As part of the Wonkhe SUs project we will be looking at these issues and wider issues relating to the role of SUs and their value as part of a forthcoming collective research initiative, participation in which will enable more detailed internal work to be carried out at institutional level.
There are a number of interesting policy areas that the findings can generate discussion on:
- Whose responsibility? Often the “responsibility” for creating social activity falls on central services or SUs, but it is clear that social activity at course level and with programmes is crucial, particularly for day trippers and those considered (erroneously, these days) to be “non traditional”. Institutions and SUs would want to consider how this can be facilitated in partnership with academic departments, particularly for students that day trip and for those with demanding practice-based programmes.
- When and What? Social activity is often assumed (particularly within the UK system) to be something that must be organised at the start of an academic year but this research suggests that a sustained effort is required. In addition it is clear from free text comments that students want more of a focus on basic activity, the facilitation of friendship and less of a focus on formal participation or having to pay for or join groups.
- Access and Participation: It is clear that many of the issues surrounding class, barriers, comfort, aspiration etc are just as applicable to extra-curricular student activities as they are to academic programmes. Students’ unions, sports departments and other services organising such activity may want to consider the issues of participation from an access and participation perspective, and the OfS might usefully develop an agenda in this area given the links in this research to wellbeing and other research on the employability benefits of student activity.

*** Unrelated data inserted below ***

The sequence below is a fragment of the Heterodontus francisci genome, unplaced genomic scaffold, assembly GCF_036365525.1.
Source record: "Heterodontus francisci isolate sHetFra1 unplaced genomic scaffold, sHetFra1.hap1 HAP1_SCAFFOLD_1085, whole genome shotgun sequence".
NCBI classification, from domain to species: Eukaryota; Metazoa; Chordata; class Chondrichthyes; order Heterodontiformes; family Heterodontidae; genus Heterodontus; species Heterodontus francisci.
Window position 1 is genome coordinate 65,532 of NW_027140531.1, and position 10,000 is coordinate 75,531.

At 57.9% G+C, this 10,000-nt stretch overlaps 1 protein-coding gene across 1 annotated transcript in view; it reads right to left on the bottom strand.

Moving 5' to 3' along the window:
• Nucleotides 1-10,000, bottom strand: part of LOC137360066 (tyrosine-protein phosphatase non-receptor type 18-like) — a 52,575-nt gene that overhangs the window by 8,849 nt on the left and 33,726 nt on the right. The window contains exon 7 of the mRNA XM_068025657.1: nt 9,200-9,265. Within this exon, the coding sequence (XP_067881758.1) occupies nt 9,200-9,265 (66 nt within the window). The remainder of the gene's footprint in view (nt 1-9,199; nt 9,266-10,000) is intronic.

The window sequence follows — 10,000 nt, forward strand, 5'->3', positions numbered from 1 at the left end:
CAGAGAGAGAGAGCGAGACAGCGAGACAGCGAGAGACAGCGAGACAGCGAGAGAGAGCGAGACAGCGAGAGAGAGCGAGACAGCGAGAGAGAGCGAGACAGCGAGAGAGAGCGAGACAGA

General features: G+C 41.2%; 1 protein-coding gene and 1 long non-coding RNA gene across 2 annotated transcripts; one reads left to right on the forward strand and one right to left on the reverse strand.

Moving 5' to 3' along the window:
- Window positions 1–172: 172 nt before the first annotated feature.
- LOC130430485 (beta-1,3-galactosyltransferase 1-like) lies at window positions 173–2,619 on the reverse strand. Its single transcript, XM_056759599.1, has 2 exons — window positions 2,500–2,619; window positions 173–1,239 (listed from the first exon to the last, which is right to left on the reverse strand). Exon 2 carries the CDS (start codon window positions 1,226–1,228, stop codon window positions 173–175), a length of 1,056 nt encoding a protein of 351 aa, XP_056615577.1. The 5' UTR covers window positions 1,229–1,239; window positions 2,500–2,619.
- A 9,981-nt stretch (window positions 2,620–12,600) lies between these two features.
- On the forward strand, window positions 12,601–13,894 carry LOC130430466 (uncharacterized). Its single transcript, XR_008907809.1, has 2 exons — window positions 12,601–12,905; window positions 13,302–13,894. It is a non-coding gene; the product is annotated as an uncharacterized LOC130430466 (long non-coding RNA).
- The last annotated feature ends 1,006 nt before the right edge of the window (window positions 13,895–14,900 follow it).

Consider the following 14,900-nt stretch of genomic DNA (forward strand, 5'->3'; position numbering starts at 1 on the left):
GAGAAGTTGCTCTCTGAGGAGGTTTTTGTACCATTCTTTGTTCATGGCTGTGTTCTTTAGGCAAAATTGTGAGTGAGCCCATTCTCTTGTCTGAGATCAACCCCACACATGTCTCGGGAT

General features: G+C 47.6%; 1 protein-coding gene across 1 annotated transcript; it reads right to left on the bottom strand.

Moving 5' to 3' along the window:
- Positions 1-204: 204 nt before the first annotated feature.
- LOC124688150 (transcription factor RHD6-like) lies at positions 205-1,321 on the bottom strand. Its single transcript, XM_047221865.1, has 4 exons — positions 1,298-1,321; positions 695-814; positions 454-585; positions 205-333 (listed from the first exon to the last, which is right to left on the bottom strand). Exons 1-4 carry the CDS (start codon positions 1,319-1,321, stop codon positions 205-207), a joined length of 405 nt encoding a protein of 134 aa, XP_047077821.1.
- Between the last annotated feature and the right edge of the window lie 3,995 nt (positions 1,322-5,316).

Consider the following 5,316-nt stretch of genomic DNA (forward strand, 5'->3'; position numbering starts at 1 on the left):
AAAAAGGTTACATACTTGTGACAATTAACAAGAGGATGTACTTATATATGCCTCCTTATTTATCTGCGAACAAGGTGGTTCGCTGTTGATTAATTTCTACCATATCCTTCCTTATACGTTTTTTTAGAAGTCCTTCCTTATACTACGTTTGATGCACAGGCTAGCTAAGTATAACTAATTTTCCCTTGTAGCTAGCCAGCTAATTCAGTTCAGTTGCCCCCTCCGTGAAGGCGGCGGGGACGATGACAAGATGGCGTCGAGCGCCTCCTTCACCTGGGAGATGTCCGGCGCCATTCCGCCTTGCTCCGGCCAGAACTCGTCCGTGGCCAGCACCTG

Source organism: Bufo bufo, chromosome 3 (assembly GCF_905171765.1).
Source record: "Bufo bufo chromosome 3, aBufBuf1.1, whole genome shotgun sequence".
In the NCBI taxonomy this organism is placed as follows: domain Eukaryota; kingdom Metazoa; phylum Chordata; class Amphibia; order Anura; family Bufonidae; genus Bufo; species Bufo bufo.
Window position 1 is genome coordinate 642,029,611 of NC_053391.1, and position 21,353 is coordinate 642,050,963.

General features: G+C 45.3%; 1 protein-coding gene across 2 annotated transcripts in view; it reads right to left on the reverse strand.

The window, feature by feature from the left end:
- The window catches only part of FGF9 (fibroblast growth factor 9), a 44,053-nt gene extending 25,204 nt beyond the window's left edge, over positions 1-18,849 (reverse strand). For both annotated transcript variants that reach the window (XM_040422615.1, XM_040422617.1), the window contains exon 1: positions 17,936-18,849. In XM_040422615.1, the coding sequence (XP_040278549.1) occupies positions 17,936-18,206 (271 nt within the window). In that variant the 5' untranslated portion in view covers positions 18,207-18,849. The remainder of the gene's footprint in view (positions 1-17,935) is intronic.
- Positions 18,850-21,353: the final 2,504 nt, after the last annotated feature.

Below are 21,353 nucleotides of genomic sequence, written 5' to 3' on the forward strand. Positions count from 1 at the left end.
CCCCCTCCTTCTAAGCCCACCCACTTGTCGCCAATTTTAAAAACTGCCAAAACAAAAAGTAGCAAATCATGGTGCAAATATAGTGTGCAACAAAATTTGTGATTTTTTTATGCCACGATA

- Social Capital: In the folklore, university is a place where social capital is acquired. But there is a clear risk that this does not happen. We might theorise that both bonding social capital (where students fund those like them) is much easier for some students to acquire than others; and bridging social capital requires real effort to develop on the part of universities and SUs, particularly for anyone not young, white, full time and affluent.
How might providers and their SUs go about addressing these issues? We asked students to describe some of the barriers to those activities, and a host of quotes from students are in the PDF report to download.
Some described practical issues – like commuting or having family commitments. Others described their background, fearing that that their schooling or class would mean that other students were naturally better at sport, or music. Many described an off-putting culture focussed on alcohol and hedonistic behaviour. Most believed that students’ unions and universities should do more to arrange activities that depend less on “joining” groups.
We also asked students what more that universities could do to prevent students from feeling lonely. Students identified a raft of practical suggestions to improve the culture of peer support on campus and encourage students to help each other. And we asked students what could be done to support students struggling with their mental health. Unsurprisingly, investing in counselling staff was a common refrain, but students identified a range of other suggestions related to both individual support and peer support.
The research was conducted via the Trendence UK student database through an online survey in January 2019. Further detail, along with the respondent profile is available in the report.